Hip hop in the ‘90s was defined by its iconic hip hop crews. NWA was the voice of the West Coast, A Tribe Called Quest were the jazzy lyricists, the Wu-Tang Clan showed us what it’s like to be a Shaolin Warrior living in Staten Island, but only one hip hop crew really showed us how to chill. They are Souls of Mischief. This Bay Area group is made up of four members: A-Plus, Opio, Phesto, and Tajai. All members have fairly similar cadence so that no one member ever really stands out, but together the Oakland natives are up there with the legendary crews mentioned before. Their sound is summed up best in their most popular song “93’ til Infinity.” It comes off of their debut album of the same name and it sees boom-bap and ethereal hip hop culminate into some of the best music to come out of the early ‘90s.
When I was watching the music video for “93 ‘til Infinity”the first thing that popped into my head was how young the group looked. Every member of the group was 19 at the time the song was recorded with the exception of Tajai who was 18. Having such a prolific artistic output at that age and without the Internet seems like an impossible feat, but something that Souls of Mischief did without any practice. Their debut topped out at No. 85 on the Billboard 200 which is pretty impressive considering it came out the same year as landmark hip hop albums like “Enter the Wu-Tang,” “Midnight Marauders” and “Doggystyle.” As each member takes the mic they talk about your typical teenage boy topics like girls, recreational drugs, and how their crew is untouchable. And while their flows are dynamic and their lyrics are witty, but what really stands out when listening to this song is the beat.
The beat was created by the groups very own A-Plus and is one of my favorite instrumentals to come out of the ‘90s. The sample is from Billy Cobham’s song “Heather” off of his 1974 jazz album “Crosswinds” and it couldn’t have been flipped better. The airy synths just float in the background with some occasional piano notes or ambient saxophone played at just the right times. The drums in this song were also sampled and come from from Graham Central Station’s song “The Jam” off of their 1975 funk album “Ain’t No Bout-A-Doubt It” and serve to give the main sample a much needed boom-bap feel with the more organic sounding drum pattern behind it. The production is great on the whole album but this track is definity a standout and has stood the test of time as one of the better sample flips in hip hop. Overall, the instrumental is fantastic and I’m constantly amazed such a great beat was made by a 19-year-old with the very limited production equipment in available in 1993.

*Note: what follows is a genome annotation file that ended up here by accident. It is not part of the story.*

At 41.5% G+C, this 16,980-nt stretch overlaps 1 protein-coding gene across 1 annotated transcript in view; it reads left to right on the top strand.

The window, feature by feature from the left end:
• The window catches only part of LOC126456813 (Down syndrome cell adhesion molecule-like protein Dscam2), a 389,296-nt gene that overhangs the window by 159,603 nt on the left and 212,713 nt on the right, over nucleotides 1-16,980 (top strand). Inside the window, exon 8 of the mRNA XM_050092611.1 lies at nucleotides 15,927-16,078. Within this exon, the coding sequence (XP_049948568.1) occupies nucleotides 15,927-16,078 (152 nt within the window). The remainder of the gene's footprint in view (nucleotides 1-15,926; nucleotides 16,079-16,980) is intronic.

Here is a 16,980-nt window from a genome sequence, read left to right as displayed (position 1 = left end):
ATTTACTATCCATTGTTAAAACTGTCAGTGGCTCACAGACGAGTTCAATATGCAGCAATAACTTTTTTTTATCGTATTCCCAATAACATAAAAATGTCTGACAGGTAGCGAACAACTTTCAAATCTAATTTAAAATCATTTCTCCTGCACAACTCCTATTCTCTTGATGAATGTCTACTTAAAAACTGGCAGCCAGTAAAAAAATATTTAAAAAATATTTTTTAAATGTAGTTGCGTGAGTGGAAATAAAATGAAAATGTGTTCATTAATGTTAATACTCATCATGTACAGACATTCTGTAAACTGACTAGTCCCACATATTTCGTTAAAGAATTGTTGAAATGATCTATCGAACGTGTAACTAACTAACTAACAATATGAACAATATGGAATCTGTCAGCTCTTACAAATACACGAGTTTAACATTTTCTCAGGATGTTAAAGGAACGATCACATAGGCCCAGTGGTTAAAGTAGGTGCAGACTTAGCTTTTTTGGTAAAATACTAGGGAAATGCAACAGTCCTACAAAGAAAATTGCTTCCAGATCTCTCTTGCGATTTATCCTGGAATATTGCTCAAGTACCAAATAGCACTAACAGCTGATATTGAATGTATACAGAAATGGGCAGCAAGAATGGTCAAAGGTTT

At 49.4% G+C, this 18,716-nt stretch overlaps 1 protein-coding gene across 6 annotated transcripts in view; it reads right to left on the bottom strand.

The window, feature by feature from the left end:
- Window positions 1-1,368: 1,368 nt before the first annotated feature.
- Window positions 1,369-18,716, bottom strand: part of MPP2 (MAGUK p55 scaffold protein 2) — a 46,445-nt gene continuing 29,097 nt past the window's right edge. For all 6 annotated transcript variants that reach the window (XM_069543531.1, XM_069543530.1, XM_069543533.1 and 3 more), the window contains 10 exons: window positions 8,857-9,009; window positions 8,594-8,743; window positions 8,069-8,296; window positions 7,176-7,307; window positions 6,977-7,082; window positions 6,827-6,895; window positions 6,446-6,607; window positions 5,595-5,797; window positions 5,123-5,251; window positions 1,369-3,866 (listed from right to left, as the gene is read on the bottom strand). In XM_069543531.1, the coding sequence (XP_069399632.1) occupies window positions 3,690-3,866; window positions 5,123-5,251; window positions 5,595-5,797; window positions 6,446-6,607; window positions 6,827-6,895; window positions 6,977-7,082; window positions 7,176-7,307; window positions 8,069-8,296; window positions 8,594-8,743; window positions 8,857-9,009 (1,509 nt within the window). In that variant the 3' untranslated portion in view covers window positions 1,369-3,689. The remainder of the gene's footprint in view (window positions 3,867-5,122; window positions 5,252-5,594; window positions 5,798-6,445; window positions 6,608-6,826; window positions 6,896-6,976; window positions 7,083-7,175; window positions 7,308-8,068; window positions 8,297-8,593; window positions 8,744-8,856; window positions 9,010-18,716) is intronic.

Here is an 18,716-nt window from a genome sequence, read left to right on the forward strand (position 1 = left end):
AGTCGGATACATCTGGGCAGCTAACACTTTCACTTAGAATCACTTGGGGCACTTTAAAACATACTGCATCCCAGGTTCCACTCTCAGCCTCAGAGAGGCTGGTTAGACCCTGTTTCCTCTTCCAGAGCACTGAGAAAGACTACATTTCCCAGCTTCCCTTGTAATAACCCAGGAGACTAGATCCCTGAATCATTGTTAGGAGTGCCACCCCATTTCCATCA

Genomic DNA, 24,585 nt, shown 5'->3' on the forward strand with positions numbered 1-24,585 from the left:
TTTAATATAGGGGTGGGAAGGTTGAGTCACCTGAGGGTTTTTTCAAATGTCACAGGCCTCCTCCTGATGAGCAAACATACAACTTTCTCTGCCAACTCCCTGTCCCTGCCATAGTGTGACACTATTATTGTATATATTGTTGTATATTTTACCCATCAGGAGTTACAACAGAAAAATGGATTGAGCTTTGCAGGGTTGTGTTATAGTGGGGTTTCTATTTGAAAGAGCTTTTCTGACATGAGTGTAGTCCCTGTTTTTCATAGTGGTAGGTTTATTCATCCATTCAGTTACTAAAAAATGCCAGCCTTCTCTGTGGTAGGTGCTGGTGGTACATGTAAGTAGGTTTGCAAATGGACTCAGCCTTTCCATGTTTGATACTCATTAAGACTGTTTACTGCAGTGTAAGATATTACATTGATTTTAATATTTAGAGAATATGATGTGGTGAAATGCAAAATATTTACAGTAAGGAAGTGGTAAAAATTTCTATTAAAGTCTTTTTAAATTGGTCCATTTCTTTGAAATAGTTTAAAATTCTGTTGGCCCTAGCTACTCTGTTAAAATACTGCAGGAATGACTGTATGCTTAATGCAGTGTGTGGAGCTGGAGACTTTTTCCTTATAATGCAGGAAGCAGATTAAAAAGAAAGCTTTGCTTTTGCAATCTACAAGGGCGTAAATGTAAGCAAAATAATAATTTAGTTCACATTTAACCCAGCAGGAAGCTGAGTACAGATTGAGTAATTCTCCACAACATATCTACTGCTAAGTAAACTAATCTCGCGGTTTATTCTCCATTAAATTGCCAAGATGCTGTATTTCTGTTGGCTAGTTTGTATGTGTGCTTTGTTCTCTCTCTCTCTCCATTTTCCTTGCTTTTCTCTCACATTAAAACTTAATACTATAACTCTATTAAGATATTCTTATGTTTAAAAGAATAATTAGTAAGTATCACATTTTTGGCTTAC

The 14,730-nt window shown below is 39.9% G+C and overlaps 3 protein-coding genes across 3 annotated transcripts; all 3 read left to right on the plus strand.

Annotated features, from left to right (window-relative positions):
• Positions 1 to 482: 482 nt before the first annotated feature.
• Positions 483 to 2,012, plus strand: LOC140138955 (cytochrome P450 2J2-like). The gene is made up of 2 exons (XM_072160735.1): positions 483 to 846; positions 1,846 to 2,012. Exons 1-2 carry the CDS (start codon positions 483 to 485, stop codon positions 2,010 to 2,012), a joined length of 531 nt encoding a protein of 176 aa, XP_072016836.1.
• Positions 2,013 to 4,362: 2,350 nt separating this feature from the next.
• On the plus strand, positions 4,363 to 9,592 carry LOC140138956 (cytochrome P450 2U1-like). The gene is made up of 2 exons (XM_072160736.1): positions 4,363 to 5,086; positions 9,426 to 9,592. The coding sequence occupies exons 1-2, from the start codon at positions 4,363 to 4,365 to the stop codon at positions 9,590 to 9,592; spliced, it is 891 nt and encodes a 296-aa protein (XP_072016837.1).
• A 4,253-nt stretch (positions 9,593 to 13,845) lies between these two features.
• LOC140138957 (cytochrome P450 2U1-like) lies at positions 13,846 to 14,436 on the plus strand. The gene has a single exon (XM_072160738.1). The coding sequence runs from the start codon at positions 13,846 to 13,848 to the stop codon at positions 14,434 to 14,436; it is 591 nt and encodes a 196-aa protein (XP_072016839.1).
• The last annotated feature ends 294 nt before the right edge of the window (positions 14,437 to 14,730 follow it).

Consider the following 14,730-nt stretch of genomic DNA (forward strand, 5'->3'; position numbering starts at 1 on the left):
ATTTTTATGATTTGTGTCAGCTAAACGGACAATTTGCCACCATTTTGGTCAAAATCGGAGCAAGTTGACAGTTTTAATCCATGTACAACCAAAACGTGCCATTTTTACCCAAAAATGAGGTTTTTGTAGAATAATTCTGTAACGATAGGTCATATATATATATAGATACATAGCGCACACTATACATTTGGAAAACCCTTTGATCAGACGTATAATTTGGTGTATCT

I found this song a few years ago when going through my “‘90s hip hop is the only real hip hop” phase and its still constantly in rotation and always one of my top played songs of the year. This song turned me on to Souls of Mischief and as well as other Bay Area hip hop that was being released at the time. If you’re a Souls of Mischief fan I would highly recommend taking a look at the rest of the artists attached to the Hieroglyphics collective. The laid back hip hop coming out of Oakland in the ‘90s has made for some of my most replayed music to date and I don’t think that will change soon. “93 ’til Infinity” might not be for everybody, but if I can turn one like-minded individual on to this song it will all be worth it.